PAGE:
Saturday, March 24, 2012

Occupy Union Square

Maybe I did see a sign and not just a sign of an AmericanSpring? On my usual jaunt through Union Square taking a meandering route through Manhattan Island on my way home to the Jersey Side and saw Occupy Wall Street had set up shop. The news had reported there was some demonstration activity here – which is only keeping with tradition, the labor union (the park is name for the nation union not the labor union) movement, civil rights movement, anti-war movement and dozens of other protests have coalesced on this stretch of park – but the recent protests, from what I was led to believe by the news reportage that the protests were mainly about the slaying of Trayvon Martin in Florida, the so called Million Hoodie March.
Whether it will prove to be the blessing or the curse of the OWS movement, in keeping with its  big tent attitude, the occupiers encompassed the public outrage about the latest race-based shooting and organized protests even though it seems at best tangential to the themes of economic justice prominent in the OWS agenda. What I surprised me, what I had not been aware of, is that the regardless of the Trayvon Martin protests, OWS seems ensconced in the park. The hand written signs, the hippie vibe, all reminiscent of the downtown location.
I liked the guy in a box, which had a think outside me sign on it. A saxophone and guitar player improvised, people were dancing. The park is almost always crowded; it’s a place to coalesce, especially on a Friday with summer-like weather, which brings out the droves, anyway. The usual numbers either absorbed the OWS or were absorbed by them; it was hard to tell exactly who protesters who were just regular neighborhood residents were. Everyone hanging out together just to enjoy the day, which only reinforced the 99 percent message. Of course the more than a dozen cops standing nearby by the main conglomeration of tables and signs was the tip off of who among the bohemian crowd were political undesirables. We live n different times, and a different N.Y. You can act on your right to assemble as long as you remain under surveillance by a contingent of police officers (I didn’t take a picture of the cops, they were too depressing).

A vendor I know told me the occupy people had been there for about a week. They were bothering anybody. Union Park basically has a large swath of lawn and paths with park benches aligning the paths, in addition to a dog run and statues and is surrounded by wide sidewalks and it is on the sidewalks where the vendors and a famous Green Market do their commerce. At the southern tip of the park, on the cement, the crowds coalesced. The difference between here and Zuccotti park is the latter isn’t a public park and can stay open 24/7, but Union Square is a public park and closes at midnight (the city that never sleeps, what a load of bilge water) and the vendor said there is always a chase or some kind of skirmish between the police and OWS supporters who want to encamp the closer it comes to the wee wee hours.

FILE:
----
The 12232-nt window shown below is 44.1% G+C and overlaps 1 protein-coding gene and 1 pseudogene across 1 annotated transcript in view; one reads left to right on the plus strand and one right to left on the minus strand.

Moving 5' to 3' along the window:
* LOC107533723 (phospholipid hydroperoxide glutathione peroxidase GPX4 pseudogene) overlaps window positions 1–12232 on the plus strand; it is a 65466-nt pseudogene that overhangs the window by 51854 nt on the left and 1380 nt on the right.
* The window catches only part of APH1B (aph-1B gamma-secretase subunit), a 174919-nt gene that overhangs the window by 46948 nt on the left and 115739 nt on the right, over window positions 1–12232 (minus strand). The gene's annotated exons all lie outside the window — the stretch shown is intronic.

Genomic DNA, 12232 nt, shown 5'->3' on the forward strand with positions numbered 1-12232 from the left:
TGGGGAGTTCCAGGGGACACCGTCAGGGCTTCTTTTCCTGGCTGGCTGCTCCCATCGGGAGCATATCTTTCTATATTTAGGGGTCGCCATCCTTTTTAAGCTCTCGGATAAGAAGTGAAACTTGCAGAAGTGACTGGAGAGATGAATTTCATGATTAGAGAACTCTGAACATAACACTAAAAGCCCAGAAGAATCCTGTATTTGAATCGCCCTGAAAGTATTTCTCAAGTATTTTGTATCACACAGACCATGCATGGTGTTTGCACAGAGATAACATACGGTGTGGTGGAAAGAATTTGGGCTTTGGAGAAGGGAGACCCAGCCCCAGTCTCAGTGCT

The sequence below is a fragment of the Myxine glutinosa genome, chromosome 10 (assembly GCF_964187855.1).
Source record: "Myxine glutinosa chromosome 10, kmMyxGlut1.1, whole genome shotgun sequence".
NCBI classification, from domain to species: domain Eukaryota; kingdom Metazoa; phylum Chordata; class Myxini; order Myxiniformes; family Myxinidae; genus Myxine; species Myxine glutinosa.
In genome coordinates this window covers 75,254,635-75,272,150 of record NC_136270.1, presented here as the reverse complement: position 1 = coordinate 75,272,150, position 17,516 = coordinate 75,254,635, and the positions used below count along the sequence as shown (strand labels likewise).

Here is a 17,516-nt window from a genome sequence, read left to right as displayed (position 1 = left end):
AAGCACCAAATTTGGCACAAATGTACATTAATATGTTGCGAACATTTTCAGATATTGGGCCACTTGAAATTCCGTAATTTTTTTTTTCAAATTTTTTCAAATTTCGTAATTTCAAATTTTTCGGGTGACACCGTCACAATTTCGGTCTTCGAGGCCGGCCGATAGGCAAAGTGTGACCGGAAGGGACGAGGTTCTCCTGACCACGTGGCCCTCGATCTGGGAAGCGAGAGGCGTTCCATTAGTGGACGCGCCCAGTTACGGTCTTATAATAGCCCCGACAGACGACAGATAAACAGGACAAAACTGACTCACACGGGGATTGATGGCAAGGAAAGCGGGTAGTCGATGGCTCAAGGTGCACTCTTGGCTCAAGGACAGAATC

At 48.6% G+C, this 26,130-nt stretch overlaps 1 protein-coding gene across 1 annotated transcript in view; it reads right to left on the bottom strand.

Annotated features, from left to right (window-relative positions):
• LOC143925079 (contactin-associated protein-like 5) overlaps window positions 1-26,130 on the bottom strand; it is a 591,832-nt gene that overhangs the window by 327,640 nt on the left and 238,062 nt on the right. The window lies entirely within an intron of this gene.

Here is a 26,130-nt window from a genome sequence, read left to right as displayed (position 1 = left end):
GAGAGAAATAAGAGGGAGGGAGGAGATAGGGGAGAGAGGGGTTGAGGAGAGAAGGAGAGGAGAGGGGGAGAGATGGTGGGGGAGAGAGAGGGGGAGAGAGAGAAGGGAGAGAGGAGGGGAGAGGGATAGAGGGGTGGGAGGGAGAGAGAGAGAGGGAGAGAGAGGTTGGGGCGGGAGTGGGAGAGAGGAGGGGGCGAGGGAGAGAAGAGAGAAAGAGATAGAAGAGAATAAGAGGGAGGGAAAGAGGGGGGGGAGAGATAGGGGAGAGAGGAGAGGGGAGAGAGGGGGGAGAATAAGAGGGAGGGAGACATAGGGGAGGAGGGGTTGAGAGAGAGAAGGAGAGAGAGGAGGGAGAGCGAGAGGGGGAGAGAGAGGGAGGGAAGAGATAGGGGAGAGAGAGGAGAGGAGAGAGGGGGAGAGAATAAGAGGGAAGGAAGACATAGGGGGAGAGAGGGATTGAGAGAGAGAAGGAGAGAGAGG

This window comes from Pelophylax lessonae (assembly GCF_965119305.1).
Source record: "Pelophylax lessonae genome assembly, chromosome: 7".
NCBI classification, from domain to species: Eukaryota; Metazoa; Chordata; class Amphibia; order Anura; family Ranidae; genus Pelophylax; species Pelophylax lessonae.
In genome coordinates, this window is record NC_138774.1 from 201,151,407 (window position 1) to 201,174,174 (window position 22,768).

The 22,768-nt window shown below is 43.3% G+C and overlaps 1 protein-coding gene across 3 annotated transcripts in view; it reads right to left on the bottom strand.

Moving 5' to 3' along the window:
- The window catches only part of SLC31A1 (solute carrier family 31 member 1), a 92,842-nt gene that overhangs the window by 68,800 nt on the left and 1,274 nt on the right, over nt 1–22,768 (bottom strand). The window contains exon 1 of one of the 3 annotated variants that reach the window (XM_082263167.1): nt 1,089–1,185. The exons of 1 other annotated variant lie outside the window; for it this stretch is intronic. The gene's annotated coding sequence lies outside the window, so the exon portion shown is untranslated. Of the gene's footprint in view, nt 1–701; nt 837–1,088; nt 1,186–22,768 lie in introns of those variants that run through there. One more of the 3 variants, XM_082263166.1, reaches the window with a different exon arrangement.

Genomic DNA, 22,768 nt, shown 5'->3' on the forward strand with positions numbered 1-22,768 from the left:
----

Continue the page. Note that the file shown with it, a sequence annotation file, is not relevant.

What gave me the most hope was the single, handwritten poster, about the collective needs of OWS in Union Park – sugar free drinks! – but while not first, there among the list was * REGISTER TO VOTE. Lack of hierarchical leadership, the unwillingness to state specific goals or how to achieve them politically and the willingness to be an umbrella organization for a range of issues, fracking, public school funding, anti Afghanistan war, and now, the Martin shooting – these are all aspects of the movement that induces skepticism, in me at least. Please understand, I am in solidarity and skepticism is not a hanging offense. Political change requires the balancing of idealism, pragmatism and compromise and I’ve wondered if OWS understands that balance. But seeing the Register to Vote line gave me hope, instilled in me a new respect. Indeed, we may be in an American Spring. OWS is finally cognizant – no matter that it was only a mid-point position in a list of agenda items – that this a presidential election year and the indisputable fact, that political change is not only about shifting paradigms and changing consciousness, but using the electoral process to affect that change.

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